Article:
Genoveva Marti and Edouard Machery on reference and experimental philosophy.
Note: This is part of a series of PTV discussions involving contributors to Machery and O’Neill (eds.), Current Controversies in Experimental Philosophy (2014)
According to descriptivist theories of reference, when a given word refers to a given individual, it’s because the individual satisfies a description associated with the word. (For example, on this view, “Barack Obama” refers to Barack Obama because Barack Obama satisfies a certain description: he is the 44th president of the United States, etc.) By contrast, according to causal theories of reference, what makes it possible for a word to refer is that it is part of a chain of communication that leads back to the introduction of the word as a name for its referent. (For example, on this view, “Barack Obama” refers to Barack Obama just because Barack Obama was given that name by his parents.)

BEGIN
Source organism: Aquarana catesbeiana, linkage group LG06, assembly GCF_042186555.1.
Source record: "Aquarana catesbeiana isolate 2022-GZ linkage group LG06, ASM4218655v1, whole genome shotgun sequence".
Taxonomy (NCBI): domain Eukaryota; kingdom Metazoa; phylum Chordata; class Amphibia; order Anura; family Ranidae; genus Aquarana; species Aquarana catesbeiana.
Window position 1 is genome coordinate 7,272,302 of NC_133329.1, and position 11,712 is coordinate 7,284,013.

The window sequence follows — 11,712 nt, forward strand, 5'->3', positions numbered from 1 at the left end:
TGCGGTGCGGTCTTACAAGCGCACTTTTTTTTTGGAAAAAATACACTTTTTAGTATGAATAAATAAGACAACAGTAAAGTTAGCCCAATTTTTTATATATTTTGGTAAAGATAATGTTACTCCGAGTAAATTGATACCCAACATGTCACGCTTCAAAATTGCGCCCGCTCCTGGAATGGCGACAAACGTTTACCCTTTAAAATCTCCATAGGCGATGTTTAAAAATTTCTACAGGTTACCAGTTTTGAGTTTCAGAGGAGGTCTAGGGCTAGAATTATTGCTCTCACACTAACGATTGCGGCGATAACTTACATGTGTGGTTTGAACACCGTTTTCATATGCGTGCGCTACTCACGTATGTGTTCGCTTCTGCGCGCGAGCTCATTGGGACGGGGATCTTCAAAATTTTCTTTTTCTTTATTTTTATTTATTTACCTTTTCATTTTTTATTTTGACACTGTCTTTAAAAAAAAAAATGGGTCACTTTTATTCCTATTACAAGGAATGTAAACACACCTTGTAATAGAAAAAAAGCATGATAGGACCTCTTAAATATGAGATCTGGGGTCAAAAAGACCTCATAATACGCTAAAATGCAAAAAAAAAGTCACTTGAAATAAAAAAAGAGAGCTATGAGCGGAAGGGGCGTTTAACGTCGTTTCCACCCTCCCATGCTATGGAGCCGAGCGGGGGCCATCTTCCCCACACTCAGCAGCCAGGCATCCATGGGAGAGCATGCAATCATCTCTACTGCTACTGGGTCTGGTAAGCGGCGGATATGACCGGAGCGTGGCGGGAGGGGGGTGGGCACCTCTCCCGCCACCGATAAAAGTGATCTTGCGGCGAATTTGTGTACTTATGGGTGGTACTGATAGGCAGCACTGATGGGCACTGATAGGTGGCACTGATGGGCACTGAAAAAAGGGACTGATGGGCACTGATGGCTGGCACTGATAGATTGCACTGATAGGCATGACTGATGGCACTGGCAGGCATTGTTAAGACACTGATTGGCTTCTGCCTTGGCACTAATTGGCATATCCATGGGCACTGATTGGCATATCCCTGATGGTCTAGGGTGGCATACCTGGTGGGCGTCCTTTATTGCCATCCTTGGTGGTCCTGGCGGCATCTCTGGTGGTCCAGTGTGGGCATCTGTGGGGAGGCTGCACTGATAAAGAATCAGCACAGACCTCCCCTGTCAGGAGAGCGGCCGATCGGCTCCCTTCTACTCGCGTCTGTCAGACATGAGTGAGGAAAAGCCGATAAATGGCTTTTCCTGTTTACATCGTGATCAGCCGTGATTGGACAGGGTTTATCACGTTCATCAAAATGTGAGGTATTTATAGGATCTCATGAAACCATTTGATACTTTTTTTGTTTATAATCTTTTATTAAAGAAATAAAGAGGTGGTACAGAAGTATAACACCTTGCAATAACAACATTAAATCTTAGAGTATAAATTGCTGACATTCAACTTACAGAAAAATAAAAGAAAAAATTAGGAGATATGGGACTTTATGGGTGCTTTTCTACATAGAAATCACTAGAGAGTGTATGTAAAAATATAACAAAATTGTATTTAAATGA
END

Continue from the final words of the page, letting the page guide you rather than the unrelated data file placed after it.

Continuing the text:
In this conversation, Machery and Marti debate the implications of empirical studies, conducted by Machery and others, that explore folk judgments about reference. After an overview of the main theories of reference, they discuss studies by Machery et al. on cross-cultural differences in so-called “metalinguistic judgments” (10:14). These studies, Machery argues, suggest that North Americans’ intuitions about reference are in line with a causal theory of reference, whereas East Asians’ intuitions are in line with a descriptivist theory. Marti raises doubts about the relevance of such studies for semantic theorizing (19:11), and Machery responds (27:52). Then they discuss whether Marti’s critique amounts to a call for reform in theorizing about reference (30:39), debate whether metalinguistic judgments reflect an implicit theory of proper names (36:12), and revisit their 2009 Analysis exchange (44:27).